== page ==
Signing a 15-year old hockey superstar has unbelievable risk. For a brand like Reebok to tie its brand to this kid opens them up to potential pitfalls that other athletes do not expose them to. First, and the obvious, is that he is too young. NHL scouts have a hard time predicting the future with junior aged players, and often get it wrong. Now, McDavid is by all accounts the definition of a sure thing. At 15 he has good size, and shows great hockey potential for the future. However, to be at a level where he can be the face of the brand? 15 is too young.

Let’s use Jason Spezza as an example.

Jason Spezza played junior at age 15 where he had 71 points in his first season. The hockey world labeled him as “The Next One,” and at the time he was the third 16-year old to make the Canadian World Junior Team. The comparisons to Connor McDavid seem reasonable, and if he becomes Jason Spezza then he’d be on track to have an admirable NHL career. Nevertheless, you would not sign Spezza to be the face of your brand. Nor, would you have wanted him during his first four professional seasons where he spent the first two in the AHL, the third in between the NHL and AHL, and then the fourth scoring 55 points; hardly the stuff of legends. If Spezza is the worst case scenario for this deal, then it is a mistake. Today, Spezza is a top flight NHLer and a point per game player, but it took him four seasons to become an impact NHL player. This deal only works if McDavid is a Crosby-type player, and begins his career like a house of fire. Unbelievable pressure for the young man.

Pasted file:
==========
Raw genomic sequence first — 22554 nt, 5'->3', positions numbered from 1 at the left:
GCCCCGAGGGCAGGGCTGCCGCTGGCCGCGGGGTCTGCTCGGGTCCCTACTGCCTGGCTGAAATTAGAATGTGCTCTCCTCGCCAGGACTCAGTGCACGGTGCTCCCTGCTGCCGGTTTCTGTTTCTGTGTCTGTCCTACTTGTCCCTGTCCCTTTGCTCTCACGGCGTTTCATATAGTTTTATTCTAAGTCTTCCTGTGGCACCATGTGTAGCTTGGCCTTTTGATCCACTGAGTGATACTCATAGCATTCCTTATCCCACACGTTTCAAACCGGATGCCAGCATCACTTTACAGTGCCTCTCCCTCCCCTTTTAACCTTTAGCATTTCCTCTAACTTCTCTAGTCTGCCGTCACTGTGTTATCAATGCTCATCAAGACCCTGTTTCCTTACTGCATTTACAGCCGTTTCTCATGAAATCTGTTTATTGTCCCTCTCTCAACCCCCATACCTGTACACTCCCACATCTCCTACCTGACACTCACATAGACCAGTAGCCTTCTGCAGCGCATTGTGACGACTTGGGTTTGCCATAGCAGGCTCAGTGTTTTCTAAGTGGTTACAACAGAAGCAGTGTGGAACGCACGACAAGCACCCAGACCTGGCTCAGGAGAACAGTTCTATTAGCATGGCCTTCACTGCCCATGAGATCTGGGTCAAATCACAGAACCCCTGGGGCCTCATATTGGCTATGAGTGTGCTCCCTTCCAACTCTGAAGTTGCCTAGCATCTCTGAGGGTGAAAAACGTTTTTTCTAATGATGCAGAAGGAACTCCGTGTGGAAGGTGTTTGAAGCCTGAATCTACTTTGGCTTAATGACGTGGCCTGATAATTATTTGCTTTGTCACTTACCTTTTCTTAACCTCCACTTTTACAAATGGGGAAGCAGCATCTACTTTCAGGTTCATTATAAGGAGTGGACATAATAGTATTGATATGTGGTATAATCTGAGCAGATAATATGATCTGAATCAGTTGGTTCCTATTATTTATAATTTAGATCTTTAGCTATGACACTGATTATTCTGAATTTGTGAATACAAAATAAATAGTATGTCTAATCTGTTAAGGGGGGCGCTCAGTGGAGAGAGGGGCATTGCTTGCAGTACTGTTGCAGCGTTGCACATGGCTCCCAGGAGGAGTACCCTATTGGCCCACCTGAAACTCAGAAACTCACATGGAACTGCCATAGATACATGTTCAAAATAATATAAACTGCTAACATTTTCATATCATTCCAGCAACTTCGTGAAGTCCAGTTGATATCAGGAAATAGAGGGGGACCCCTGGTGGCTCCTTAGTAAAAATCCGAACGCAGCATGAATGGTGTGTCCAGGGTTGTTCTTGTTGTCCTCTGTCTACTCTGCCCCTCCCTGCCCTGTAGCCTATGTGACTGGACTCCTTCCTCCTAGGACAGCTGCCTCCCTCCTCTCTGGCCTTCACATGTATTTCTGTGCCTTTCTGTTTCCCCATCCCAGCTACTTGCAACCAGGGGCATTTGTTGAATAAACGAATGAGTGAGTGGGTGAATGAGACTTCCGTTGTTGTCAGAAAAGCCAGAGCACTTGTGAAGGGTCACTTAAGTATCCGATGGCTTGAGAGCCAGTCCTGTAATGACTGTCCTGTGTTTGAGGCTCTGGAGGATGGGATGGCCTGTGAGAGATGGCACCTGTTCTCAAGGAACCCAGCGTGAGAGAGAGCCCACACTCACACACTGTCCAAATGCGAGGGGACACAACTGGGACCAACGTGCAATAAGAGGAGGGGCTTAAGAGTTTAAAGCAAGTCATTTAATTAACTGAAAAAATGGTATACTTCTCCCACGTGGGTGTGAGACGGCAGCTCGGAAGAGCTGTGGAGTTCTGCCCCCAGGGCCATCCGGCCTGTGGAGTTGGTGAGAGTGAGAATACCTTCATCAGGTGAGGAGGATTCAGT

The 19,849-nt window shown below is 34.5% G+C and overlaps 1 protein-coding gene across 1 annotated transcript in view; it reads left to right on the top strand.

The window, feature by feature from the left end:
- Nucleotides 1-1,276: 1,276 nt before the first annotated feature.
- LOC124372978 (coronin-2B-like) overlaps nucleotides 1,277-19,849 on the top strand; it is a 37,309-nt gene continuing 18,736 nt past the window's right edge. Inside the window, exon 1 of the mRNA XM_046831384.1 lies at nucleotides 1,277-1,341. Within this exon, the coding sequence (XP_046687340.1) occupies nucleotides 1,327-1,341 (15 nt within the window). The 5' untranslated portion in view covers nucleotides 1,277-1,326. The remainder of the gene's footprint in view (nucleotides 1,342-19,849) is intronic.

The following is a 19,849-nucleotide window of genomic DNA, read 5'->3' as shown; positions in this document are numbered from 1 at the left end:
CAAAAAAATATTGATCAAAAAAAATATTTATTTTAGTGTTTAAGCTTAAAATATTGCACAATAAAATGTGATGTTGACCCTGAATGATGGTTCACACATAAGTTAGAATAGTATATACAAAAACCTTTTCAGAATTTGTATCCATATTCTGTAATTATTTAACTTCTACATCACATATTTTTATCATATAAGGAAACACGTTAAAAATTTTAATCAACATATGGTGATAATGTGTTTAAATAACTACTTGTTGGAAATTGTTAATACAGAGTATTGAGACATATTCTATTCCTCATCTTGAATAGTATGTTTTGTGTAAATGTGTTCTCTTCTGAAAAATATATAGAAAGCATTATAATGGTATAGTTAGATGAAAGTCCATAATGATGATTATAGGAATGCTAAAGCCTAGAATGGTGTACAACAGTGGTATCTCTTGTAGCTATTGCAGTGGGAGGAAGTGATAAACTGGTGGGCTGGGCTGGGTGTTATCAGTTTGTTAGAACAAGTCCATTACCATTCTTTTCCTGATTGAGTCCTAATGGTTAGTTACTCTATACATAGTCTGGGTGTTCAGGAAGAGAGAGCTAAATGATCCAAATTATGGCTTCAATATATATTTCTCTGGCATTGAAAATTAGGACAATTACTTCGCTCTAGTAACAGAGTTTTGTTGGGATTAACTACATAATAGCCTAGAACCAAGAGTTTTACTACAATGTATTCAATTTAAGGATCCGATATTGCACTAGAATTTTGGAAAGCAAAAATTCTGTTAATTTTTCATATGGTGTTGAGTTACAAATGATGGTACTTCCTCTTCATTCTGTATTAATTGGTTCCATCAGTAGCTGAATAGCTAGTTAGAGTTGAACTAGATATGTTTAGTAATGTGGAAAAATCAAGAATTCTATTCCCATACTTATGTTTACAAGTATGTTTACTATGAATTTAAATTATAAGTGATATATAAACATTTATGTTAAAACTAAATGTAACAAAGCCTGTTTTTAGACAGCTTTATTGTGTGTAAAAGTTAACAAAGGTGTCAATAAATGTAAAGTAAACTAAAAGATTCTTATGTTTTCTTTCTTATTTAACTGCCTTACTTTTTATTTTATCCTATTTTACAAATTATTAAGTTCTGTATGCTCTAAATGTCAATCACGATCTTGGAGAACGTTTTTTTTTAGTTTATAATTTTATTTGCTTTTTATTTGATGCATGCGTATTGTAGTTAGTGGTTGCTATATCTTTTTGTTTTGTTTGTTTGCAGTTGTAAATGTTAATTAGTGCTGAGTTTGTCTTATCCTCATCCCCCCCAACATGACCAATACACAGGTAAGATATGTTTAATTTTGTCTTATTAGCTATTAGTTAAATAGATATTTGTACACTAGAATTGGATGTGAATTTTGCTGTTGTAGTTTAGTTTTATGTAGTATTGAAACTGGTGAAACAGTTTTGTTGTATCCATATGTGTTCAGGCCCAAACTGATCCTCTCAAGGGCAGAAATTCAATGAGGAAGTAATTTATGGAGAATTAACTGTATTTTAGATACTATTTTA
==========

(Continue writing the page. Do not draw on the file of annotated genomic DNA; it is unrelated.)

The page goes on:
Pressure is also a huge factor here. In 2013, being an athlete in the spotlight is pressure that is beyond comprehension. There is media coverage (remember TSN’s The Crosby Show?), there is social media, there is Deadspin, and three years from now when he is draft eligible, who knows what will exist to stalk this young man. For a 15-year old to deal with this will take a special individual. And what if he can’t deal with it? Lots of athletes have cracked under the pressure of superstardom. Drugs, hangers on, sex, crazy family, and everything else all place him at risk of not living up to expectations of him becoming the next great hockey star. All of these things place this deal in the crosshairs. There are no current signs that he is likely to be effected by these risks, and by all accounts he is in a great situation. Nevertheless, if McDavid falls into any of these vices, the deal is ruined. Nobody wants to buy skates from a broken star.

The final reason that this deal makes no sense is that it didn’t need to happen. There are two brands that have the financial resources and interest in hockey to make this happen: Reebok and Nike. Was Nike banging on this kid’s door? Was anyone banging on the door? Was Reebok at risk of losing this kid to the competition? Could they have waited until he was 17 like they did with Crosby? Or maybe wait until he was drafted and made the NHL so they ensure they do not have a Spezza situation? This deal did not need to happen, and it exposed Reebok and McDavid to more risk than necessary.


There are positives to this deal for Reebok and negatives. Like most endorsement deals, we will have to wait until the deal is near the end of its lifespan before we can judge its impact on Reebok’s hockey division. If you have thoughts on the Connor McDavid deal, please share them with us via Twitter and LinkedIn.

Jeffrey Lush is a weekly blog contributor to Sports Business Canada

Jeffrey Lush

Jeff Lush is a Raptors fan and digital nerd who works as an advertising consultant. Follow Jeff on Twitter @jlush709.